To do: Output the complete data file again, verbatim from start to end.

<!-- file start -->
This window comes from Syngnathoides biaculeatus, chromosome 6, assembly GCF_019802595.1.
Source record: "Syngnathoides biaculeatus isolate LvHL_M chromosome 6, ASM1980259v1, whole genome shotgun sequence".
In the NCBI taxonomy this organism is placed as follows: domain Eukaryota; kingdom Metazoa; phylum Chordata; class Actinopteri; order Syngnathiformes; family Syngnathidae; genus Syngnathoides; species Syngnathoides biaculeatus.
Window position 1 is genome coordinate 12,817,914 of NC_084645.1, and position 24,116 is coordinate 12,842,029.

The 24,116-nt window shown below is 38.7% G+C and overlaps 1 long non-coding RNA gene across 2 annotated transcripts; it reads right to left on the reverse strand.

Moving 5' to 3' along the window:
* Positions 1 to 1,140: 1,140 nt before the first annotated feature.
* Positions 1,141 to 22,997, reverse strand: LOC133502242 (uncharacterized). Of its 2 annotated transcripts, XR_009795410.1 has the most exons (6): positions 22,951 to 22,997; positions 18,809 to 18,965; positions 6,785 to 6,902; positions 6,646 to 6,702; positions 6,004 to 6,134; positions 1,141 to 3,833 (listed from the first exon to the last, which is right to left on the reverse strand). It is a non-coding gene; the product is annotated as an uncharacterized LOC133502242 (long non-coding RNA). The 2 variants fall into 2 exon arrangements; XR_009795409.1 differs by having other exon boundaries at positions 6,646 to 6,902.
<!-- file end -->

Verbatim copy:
This window comes from Syngnathoides biaculeatus, chromosome 6, assembly GCF_019802595.1.
Source record: "Syngnathoides biaculeatus isolate LvHL_M chromosome 6, ASM1980259v1, whole genome shotgun sequence".
In the NCBI taxonomy this organism is placed as follows: domain Eukaryota; kingdom Metazoa; phylum Chordata; class Actinopteri; order Syngnathiformes; family Syngnathidae; genus Syngnathoides; species Syngnathoides biaculeatus.
Window position 1 is genome coordinate 12,817,914 of NC_084645.1, and position 24,116 is coordinate 12,842,029.

The 24,116-nt window shown below is 38.7% G+C and overlaps 1 long non-coding RNA gene across 2 annotated transcripts; it reads right to left on the reverse strand.

Moving 5' to 3' along the window:
* Positions 1 to 1,140: 1,140 nt before the first annotated feature.
* Positions 1,141 to 22,997, reverse strand: LOC133502242 (uncharacterized). Of its 2 annotated transcripts, XR_009795410.1 has the most exons (6): positions 22,951 to 22,997; positions 18,809 to 18,965; positions 6,785 to 6,902; positions 6,646 to 6,702; positions 6,004 to 6,134; positions 1,141 to 3,833 (listed from the first exon to the last, which is right to left on the reverse strand). It is a non-coding gene; the product is annotated as an uncharacterized LOC133502242 (long non-coding RNA). The 2 variants fall into 2 exon arrangements; XR_009795409.1 differs by having other exon boundaries at positions 6,646 to 6,902.